India seeks regional framework, opposes meddling in AfghanistanNovember 2nd, 2011 - 10:47 pm ICT by IANS
Istanbul, Nov 2 (IANS) Stressing on an Afghan-led peace process, India Wednesday called for a regional framework for stabilising Afghanistan and ruled out competition - an allusion to Pakistan - even as it opposed external interference in affairs of that country.
Referring to cross-border terrorist networks, Afghanistan pitched for a bigger role for India in the region for “desirable reasons”, with President Hamid Karzai stressing that peace will remain elusive unless regional cooperation is assured.
“India supports the aims and objectives of this conference: to bring regional countries together on an inclusive platform to address the common challenges facing the region, and working towards cooperative confidence-building measures and solutions,” India’s External Affairs Minister S.M. Krishna said at an international conference on Afghanistan here.
He observed that in the last decade, the role of regional countries in bringing stability to Afghanistan “has not been given adequate importance”.
Opposing external interference, Krishna stressed the need to tackle safe havens and sanctuaries for terror as he said security, good governance and development are critical for Afghanistan’s future.
Karzai also warned of terrorist networks which he stressed “are by far the major threat to Afghanistan’s security”.
“They continue to have sanctuaries outside of our border from where they conduct their merciless campaign of destruction,” he said.
The conference brought together all of Afghanistan’s extended neighbours to fashion a collective approach for a successful transition of the violence-hit country in the wake of planned withdrawal of all coalition troops by 2014.
Among the countries participating in the conference, hosted by Turkey, are Afghanistan, Pakistan, India, Iran, China, the US, the UAE, Russia and Saudi Arabia.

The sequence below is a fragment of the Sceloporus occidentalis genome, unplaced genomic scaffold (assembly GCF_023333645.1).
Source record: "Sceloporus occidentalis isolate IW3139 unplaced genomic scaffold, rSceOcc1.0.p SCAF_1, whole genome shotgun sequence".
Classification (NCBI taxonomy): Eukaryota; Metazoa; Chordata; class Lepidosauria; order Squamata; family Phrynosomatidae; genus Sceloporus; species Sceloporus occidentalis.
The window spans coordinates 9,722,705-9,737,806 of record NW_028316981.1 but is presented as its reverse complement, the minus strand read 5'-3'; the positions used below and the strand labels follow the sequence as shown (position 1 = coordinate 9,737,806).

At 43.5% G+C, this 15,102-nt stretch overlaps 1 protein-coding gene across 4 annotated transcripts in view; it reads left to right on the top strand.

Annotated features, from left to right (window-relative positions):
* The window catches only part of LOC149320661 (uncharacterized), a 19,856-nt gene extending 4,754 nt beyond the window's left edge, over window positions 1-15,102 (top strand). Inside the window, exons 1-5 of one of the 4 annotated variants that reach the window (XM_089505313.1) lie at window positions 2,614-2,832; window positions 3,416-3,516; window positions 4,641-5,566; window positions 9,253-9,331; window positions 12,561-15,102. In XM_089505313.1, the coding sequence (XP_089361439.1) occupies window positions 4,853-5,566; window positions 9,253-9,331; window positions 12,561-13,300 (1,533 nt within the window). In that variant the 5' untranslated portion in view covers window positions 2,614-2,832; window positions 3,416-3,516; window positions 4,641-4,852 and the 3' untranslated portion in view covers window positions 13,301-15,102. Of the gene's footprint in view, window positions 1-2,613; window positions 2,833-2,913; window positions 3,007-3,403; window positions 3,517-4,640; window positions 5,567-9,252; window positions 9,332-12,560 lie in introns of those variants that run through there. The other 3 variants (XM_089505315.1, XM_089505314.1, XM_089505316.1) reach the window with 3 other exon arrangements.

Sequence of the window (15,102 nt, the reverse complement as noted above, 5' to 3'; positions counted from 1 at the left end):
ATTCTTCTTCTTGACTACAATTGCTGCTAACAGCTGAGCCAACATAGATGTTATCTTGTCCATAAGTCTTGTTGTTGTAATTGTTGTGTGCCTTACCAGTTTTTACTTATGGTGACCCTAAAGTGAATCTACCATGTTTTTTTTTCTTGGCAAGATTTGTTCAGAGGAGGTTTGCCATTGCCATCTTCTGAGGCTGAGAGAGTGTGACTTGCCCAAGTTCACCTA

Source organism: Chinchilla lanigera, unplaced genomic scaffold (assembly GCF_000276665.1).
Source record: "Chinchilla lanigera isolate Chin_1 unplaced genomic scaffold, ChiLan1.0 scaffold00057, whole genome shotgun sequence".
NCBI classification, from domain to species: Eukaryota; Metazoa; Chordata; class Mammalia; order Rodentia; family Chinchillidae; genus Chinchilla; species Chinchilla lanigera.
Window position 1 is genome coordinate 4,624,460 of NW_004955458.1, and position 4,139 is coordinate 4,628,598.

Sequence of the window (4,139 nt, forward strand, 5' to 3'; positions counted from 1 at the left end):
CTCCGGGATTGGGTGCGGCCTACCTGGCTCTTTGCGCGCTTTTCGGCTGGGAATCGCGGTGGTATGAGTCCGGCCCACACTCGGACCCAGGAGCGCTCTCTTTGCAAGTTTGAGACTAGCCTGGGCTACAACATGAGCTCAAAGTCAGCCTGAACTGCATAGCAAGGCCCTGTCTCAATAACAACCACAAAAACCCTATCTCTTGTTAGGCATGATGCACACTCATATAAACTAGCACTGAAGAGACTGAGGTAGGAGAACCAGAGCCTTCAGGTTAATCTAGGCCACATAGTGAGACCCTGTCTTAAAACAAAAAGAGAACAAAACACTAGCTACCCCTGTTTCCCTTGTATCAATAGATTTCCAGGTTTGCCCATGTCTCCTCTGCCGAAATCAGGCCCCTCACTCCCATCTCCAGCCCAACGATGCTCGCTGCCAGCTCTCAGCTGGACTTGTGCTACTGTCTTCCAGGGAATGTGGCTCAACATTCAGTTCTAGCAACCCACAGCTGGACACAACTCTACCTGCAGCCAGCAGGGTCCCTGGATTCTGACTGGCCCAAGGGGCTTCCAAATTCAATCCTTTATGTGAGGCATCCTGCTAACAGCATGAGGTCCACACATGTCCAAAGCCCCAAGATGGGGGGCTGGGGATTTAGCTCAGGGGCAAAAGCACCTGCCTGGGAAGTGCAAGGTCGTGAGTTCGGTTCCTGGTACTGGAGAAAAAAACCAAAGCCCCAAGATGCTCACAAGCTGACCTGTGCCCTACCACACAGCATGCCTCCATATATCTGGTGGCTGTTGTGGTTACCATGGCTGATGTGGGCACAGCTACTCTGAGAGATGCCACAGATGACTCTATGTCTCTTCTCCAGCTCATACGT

“Afghanistan’s regional neighbours and friends can work with the wider international community to provide Afghanistan a helping hand to assist it in the transition and beyond,” said Krishna.
“Afghanistan needs our assistance to build its capacity to tackle the critical challenges of terrorism, including suicide terrorism, the religious extremism that fuels it, and the drug trafficking that sustains it,” he said.
Outlining India’s perspective on “Sscurity and cooperation in the heart of Asia” as the conference is themed, Krishna said India believed in a strong, independent, sovereign, stable, united, democratic and prosperous Afghanistan at peace with itself and its neighbours.
He stressed that reconciliation on the basis of the Afghan constitution should be “an Afghan-led, Afghan-owned and Afghan-driven process.”
Amid widely-touted scenarios of a proxy war and rivalry between India and Pakistan in Afghanistan, Krishna underlined that India’s “partnership does not look at Afghanistan and the region in competitive terms”, but is “based on a vision of regional economic cooperation spanning all the countries in the vast theatre radiating out from the heart of Asia.”
This cooperation, he added, would be founded on trade and transit routes, railways and highways, energy pipelines and electricity networks, economic projects and cross-investments.
“Today our investments in Afghanistan require a framework of regional collaboration for their success,” Krishna said.
Pakistan is said to be opposed to a regional mechanism as it may include India, whose growing involvement in Afghanistan is resented by ita military-ISI establishment.
However, in a surprise move, Islamabad has struck a conciliatory tone, saying it welcomed New Delhi’s role in Afghanistan.
“All countries that can help promote peace in Afghanistan, including India, are welcome and Pakistan has no problem with any country,” Pakistan’s Foreign Minister Hina Rabbani Khar was quoted as saying Tuesday.
Krishna highlighted India’s contribution to Afghanistan’s rebuilding for which it has pledged $2 billion in development and humanitarian assistance.
He also told the conference about a bilateral Strategic Partnership Agreement that entails, among other things, a formal commitment by New Delhi to train the Afghan National Security Forces.
Speaking at the conference, Karzai said: “Cooperation with India will be a turning point in the long journey towards achieving substantive, meaningful and rewarding cooperation for all in the region.”
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